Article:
to california. her family would like to go back. she might still around again because -- she raised $215 million. she is the house's biggest fund- raiser. >> we will end up with a more polarized congress. steny hoyer is more moderate. he is an institutional -- has been around for decades and represents a lot of the new democrats. the big question will be, will party, a caucus dominated by liberals and i would say democrats are much more liberal than your average democrat around the country. will they tolerate steny hoyer who they do not see as one of their own? they see him as a compromiser. >> the white house has been ignoring -- democrats have been an afterthought. if they had a leader, there would have more muscle. >> one thing that i find interesting to watch is when you can step back and look at the bigger picture, you have a house that is not budging and testing republican. which means that how frustrated that american people are about the non action, about the tea party. this means that i think barack obama should be on the losing end of this campaign because the american people want a ch
, they would need to do better in this type of district. >> california is a solid blue state for the president, but a couple of interesting house races in that state. >> california, we can almost ignore the state come even though it is the largest state. there have only been one or two seats that had a chance of one party taking over the other. but the citizen legislator redistricting commission and the top two primary that has been turned on its head. democrats need to almost sweep all of the competitive races that we have in california in order to get even close to the 25. >> a couple of house races in which an incumbent is in danger, first in maryland. >> roscoe bartlett is a victim of democratic redistricting where he used to represent western maryland and now comes down to montgomery county and the washington, d.c. suburbs. he faces delaney, who is surprising. but the democratic nature -- the new democratic nature of the district will be tough for bartlett, even though ross perot has -- even though he has an element that the stomach of a typical republican. but he is facing a very differe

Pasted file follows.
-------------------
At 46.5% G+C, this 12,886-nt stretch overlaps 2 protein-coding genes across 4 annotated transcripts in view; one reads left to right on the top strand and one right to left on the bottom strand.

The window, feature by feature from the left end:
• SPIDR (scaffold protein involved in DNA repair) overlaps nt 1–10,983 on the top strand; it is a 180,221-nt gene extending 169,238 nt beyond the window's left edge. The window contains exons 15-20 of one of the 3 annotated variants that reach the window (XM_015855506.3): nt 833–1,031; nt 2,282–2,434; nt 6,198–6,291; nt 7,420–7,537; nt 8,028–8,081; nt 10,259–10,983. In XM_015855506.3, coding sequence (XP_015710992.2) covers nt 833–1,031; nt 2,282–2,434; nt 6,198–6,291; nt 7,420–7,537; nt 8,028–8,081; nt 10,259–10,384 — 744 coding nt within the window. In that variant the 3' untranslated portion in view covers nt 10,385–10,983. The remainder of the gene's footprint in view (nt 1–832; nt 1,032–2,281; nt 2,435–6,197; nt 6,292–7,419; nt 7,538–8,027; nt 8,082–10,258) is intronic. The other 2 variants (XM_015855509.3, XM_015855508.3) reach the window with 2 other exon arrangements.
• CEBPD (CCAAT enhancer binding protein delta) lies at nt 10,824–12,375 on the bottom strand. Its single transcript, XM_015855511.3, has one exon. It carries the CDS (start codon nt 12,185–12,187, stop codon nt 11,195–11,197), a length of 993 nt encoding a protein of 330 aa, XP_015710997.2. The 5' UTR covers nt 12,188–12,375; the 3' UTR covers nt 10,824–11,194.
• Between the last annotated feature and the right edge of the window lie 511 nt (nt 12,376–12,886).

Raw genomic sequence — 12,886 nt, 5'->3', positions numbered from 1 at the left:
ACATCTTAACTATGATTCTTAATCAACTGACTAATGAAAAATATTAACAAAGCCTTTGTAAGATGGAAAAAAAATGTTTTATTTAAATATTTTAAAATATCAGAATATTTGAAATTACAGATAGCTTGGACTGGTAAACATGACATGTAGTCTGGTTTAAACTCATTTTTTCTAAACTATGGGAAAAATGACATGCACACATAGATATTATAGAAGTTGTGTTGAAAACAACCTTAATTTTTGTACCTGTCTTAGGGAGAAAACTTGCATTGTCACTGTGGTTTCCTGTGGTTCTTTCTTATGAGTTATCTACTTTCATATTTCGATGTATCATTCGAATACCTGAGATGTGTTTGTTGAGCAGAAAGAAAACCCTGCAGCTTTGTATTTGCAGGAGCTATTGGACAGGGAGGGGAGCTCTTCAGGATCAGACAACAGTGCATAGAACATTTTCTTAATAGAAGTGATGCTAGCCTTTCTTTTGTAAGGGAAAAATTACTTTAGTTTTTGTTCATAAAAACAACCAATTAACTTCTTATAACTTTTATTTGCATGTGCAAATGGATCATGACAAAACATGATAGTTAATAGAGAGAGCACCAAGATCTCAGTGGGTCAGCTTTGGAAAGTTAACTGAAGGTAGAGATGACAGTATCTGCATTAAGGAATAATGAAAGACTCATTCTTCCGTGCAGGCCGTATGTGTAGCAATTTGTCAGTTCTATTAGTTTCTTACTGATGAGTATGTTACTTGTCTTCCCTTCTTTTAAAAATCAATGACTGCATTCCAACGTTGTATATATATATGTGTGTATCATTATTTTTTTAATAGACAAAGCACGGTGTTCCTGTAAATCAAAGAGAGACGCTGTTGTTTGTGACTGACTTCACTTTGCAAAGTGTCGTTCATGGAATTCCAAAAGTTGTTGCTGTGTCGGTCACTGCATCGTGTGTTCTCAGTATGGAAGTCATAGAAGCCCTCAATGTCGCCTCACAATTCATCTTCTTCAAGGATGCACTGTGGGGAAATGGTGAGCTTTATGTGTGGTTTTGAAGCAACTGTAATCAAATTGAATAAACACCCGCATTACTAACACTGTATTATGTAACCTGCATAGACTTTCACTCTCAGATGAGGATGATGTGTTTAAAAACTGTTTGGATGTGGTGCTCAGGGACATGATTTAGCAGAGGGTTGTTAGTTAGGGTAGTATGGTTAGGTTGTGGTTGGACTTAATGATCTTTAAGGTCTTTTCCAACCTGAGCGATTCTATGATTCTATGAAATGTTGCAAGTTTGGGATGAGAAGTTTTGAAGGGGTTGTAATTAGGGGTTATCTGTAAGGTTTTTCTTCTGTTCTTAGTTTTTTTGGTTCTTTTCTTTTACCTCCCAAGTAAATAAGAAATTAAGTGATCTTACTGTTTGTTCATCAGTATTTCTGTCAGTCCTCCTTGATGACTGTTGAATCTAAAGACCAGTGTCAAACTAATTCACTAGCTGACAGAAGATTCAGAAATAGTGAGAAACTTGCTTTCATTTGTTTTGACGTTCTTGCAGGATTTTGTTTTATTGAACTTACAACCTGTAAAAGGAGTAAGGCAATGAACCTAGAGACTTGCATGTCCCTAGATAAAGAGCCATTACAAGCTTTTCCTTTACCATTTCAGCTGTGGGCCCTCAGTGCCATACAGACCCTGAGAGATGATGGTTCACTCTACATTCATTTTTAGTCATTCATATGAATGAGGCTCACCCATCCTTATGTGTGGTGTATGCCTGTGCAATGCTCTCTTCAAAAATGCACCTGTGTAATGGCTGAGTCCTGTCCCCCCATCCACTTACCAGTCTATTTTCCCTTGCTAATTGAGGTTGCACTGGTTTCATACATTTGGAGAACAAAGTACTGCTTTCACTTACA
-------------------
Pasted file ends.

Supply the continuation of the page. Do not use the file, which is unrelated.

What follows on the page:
? michele bachmann? jeb bush did not run. they got stuck with mitt romney. host: california has gone from a republican to a purple to a solid democratic state. what has changed? ronald reagan winning back in 1984. guest: i am proud to take a little bit of credit for that four at one time being the democratic party chair in california. the republican party is a mirror of the national republican party in the sense that i think they lost track of where the country was moving. republican registration in ronald reagan's day was 63.5% republican. today it is less than 30%. democrats did a good job of registering voters, but the republican party lost all of those people by their extreme right-wing philosophy and policies. host: pete wilson on the issue of immigration. why is that a mirror image? guest: we always had a hard time convincing latinos to vote, to register and to vote. we called them the sleeping giant. the sleeping giant woke up. he will send put an anti- immigration initiative on the ballot. the latino community came alive. a registered. now, they are a power in california and many
and california and other parts of the country that did not need a fund raiser from the house majority leader. but you saw him putting in face time and getting to know these guys on the trail. possibly in hopes of being able to work with them when they get here. >> or perhaps in securing their vote with republican leader elections, which happen to be right around the corner. one thing that they have got overlooked in the broad scheme of the house, would talk about redistricting as evil. but there are some states that have taken a different approach. the number one state that has taken a different approach is california. california has gone to a bipartisan redistricting commission. they drew lines without input of the state legislature, allegedly without the input of the state legislature. over the last decade, 53 seats in california, five house election cycles. 265 elections in california and only one seat out of those 265 times changed hands. now, though, we have seen -- as they are still counting a lot of districts, but we have seen eight or nine competitive seats with a very interesting st